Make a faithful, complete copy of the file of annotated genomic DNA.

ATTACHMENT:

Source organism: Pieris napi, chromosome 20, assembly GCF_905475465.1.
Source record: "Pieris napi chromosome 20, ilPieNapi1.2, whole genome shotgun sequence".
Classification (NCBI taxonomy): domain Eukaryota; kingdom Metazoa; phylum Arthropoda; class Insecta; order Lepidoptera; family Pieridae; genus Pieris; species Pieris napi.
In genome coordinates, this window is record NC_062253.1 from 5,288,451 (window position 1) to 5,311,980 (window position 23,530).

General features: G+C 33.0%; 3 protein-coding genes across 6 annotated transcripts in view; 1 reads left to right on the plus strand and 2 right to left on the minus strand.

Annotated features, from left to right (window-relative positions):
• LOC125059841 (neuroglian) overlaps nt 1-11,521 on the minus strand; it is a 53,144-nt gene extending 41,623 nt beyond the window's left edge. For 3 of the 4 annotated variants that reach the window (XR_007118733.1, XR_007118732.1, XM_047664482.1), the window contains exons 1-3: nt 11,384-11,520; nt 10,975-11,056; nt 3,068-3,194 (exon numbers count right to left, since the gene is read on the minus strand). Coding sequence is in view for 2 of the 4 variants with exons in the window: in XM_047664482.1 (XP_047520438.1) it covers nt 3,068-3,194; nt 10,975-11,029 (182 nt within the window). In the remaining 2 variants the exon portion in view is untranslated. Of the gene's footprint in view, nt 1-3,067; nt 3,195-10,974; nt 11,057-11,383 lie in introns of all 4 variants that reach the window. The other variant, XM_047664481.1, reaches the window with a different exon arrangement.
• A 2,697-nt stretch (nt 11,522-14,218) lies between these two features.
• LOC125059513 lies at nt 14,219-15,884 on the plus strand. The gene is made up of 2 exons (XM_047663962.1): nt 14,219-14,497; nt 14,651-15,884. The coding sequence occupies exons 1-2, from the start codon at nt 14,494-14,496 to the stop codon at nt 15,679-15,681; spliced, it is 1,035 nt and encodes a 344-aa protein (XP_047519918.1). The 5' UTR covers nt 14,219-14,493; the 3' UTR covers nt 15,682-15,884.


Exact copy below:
Source organism: Pieris napi, chromosome 20, assembly GCF_905475465.1.
Source record: "Pieris napi chromosome 20, ilPieNapi1.2, whole genome shotgun sequence".
Classification (NCBI taxonomy): domain Eukaryota; kingdom Metazoa; phylum Arthropoda; class Insecta; order Lepidoptera; family Pieridae; genus Pieris; species Pieris napi.
In genome coordinates, this window is record NC_062253.1 from 5,288,451 (window position 1) to 5,311,980 (window position 23,530).

General features: G+C 33.0%; 3 protein-coding genes across 6 annotated transcripts in view; 1 reads left to right on the plus strand and 2 right to left on the minus strand.

Annotated features, from left to right (window-relative positions):
• LOC125059841 (neuroglian) overlaps nt 1-11,521 on the minus strand; it is a 53,144-nt gene extending 41,623 nt beyond the window's left edge. For 3 of the 4 annotated variants that reach the window (XR_007118733.1, XR_007118732.1, XM_047664482.1), the window contains exons 1-3: nt 11,384-11,520; nt 10,975-11,056; nt 3,068-3,194 (exon numbers count right to left, since the gene is read on the minus strand). Coding sequence is in view for 2 of the 4 variants with exons in the window: in XM_047664482.1 (XP_047520438.1) it covers nt 3,068-3,194; nt 10,975-11,029 (182 nt within the window). In the remaining 2 variants the exon portion in view is untranslated. Of the gene's footprint in view, nt 1-3,067; nt 3,195-10,974; nt 11,057-11,383 lie in introns of all 4 variants that reach the window. The other variant, XM_047664481.1, reaches the window with a different exon arrangement.
• A 2,697-nt stretch (nt 11,522-14,218) lies between these two features.
• LOC125059513 lies at nt 14,219-15,884 on the plus strand. The gene is made up of 2 exons (XM_047663962.1): nt 14,219-14,497; nt 14,651-15,884. The coding sequence occupies exons 1-2, from the start codon at nt 14,494-14,496 to the stop codon at nt 15,679-15,681; spliced, it is 1,035 nt and encodes a 344-aa protein (XP_047519918.1). The 5' UTR covers nt 14,219-14,493; the 3' UTR covers nt 15,682-15,884.